Be it in horses or humans, stress can affect learning ability. Some of us actually appear to learn better with a little bit of stress. But in a new study, French researchers have shown that, at least in horses, stress seems to consistently impair learning. And the degree of that impairment depends on training method and the individual horse.

“Our study is the first to demonstrate that stress affects equine learning differentially according to the type of reinforcement in interaction with personality,” said Mathilde Valenchon, PhD, of the University of Strasbourg, of her research conducted at the French National Institute for Agricultural Research Val de Loire. Valenchon presented her work during the 2016 International Society for Equitation Science conference, held June 23-25 in Saumur, France.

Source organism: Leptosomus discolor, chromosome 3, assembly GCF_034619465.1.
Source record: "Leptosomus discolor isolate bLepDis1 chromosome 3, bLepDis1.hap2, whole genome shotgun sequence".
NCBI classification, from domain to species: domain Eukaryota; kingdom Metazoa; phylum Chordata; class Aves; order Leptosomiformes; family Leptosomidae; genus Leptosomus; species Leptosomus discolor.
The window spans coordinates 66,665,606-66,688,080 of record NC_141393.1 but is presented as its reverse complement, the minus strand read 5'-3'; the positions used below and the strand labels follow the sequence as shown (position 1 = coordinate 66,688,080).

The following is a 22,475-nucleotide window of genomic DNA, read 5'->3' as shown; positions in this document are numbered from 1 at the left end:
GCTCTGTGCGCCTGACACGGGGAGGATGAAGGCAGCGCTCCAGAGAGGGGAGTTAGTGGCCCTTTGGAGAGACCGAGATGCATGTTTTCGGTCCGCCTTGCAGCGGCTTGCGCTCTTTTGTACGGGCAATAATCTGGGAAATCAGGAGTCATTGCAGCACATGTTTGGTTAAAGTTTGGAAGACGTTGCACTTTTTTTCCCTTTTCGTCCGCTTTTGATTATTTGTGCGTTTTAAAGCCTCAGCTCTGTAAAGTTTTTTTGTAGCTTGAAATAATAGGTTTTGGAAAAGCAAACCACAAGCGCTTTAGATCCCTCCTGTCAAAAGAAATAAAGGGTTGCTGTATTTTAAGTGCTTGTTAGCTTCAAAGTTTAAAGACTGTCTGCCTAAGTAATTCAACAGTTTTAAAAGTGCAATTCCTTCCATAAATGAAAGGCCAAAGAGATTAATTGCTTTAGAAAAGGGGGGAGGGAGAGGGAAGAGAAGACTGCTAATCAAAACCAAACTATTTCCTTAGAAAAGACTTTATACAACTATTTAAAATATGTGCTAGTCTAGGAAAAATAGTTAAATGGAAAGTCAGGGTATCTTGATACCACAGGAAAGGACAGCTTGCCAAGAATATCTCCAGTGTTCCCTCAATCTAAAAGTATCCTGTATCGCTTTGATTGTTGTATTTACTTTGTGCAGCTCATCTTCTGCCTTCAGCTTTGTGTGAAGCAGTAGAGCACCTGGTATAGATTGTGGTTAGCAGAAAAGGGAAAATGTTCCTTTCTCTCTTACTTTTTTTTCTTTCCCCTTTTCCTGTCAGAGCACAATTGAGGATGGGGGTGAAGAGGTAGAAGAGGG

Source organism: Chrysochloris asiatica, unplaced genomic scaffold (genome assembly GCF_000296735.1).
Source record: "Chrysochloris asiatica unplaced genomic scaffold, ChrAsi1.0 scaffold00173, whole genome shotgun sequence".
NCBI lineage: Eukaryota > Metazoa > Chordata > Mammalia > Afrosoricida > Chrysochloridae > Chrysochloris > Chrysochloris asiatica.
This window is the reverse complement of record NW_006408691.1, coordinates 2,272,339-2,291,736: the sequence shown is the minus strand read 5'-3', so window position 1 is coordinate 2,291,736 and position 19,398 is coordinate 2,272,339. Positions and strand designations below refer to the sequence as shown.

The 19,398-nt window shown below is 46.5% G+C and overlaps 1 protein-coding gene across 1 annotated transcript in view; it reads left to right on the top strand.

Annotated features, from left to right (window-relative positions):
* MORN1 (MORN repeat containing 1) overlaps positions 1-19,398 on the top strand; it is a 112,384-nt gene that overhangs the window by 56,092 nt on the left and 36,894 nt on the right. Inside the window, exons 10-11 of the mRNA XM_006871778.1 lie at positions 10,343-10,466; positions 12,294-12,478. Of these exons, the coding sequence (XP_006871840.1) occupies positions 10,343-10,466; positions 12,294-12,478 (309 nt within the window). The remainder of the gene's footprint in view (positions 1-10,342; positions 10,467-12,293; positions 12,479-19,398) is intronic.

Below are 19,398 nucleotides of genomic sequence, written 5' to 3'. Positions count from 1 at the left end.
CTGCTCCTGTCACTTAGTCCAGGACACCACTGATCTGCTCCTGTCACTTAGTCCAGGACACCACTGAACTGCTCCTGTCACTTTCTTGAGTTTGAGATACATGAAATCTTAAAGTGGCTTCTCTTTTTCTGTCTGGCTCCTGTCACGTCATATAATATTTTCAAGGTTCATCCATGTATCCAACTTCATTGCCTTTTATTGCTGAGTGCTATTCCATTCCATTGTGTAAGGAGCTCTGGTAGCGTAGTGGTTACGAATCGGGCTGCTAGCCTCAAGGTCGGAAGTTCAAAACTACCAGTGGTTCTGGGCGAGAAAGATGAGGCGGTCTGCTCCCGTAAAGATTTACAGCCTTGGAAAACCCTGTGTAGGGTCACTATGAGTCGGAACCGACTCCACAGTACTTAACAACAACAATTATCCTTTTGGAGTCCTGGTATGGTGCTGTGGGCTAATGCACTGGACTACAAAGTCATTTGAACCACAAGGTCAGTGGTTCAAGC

Specifically, stress impaired learning more when the horses learned a task through positive reinforcement as opposed to negative reinforcement, Valenchon said. In positive reinforcement, handlers reward horses’ behavior by giving them something they enjoy, such as a treat. In negative reinforcement, handlers reward behavior by removing something unpleasant, such as pressure.

Furthermore, horses with fearful personality traits tended to be more impaired by stress when learning a task, regardless of the kind of reinforcement, she added.

In their study, Valenchon and her fellow researchers assigned 60 horses to four groups: negative reinforcement without stress, negative reinforcement with stress, positive reinforcement without stress, and positive reinforcement with stress. The stress resulted from being separated from other horses fo